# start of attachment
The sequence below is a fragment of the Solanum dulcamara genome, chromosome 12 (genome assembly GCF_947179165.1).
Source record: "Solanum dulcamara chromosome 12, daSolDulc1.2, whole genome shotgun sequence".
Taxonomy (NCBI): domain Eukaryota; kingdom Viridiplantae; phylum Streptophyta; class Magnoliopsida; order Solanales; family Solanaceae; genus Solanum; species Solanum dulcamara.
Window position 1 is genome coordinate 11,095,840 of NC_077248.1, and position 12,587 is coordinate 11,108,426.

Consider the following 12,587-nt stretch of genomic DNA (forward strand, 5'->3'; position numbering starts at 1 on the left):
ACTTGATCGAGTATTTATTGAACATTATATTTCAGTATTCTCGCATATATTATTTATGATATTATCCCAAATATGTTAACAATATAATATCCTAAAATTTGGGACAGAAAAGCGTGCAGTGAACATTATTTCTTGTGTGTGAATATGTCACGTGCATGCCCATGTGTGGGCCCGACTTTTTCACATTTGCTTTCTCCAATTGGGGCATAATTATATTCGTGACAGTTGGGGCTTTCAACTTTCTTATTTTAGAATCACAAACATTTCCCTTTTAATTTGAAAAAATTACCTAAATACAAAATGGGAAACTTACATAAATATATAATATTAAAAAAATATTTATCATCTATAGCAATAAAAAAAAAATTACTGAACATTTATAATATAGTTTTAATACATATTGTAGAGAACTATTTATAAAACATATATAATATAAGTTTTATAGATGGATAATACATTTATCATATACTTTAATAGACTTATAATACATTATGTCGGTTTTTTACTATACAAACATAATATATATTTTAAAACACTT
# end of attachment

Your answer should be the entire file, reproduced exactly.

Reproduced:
The sequence below is a fragment of the Solanum dulcamara genome, chromosome 12 (genome assembly GCF_947179165.1).
Source record: "Solanum dulcamara chromosome 12, daSolDulc1.2, whole genome shotgun sequence".
Taxonomy (NCBI): domain Eukaryota; kingdom Viridiplantae; phylum Streptophyta; class Magnoliopsida; order Solanales; family Solanaceae; genus Solanum; species Solanum dulcamara.
Window position 1 is genome coordinate 11,095,840 of NC_077248.1, and position 12,587 is coordinate 11,108,426.

Consider the following 12,587-nt stretch of genomic DNA (forward strand, 5'->3'; position numbering starts at 1 on the left):
ACTTGATCGAGTATTTATTGAACATTATATTTCAGTATTCTCGCATATATTATTTATGATATTATCCCAAATATGTTAACAATATAATATCCTAAAATTTGGGACAGAAAAGCGTGCAGTGAACATTATTTCTTGTGTGTGAATATGTCACGTGCATGCCCATGTGTGGGCCCGACTTTTTCACATTTGCTTTCTCCAATTGGGGCATAATTATATTCGTGACAGTTGGGGCTTTCAACTTTCTTATTTTAGAATCACAAACATTTCCCTTTTAATTTGAAAAAATTACCTAAATACAAAATGGGAAACTTACATAAATATATAATATTAAAAAAATATTTATCATCTATAGCAATAAAAAAAAAATTACTGAACATTTATAATATAGTTTTAATACATATTGTAGAGAACTATTTATAAAACATATATAATATAAGTTTTATAGATGGATAATACATTTATCATATACTTTAATAGACTTATAATACATTATGTCGGTTTTTTACTATACAAACATAATATATATTTTAAAACACTT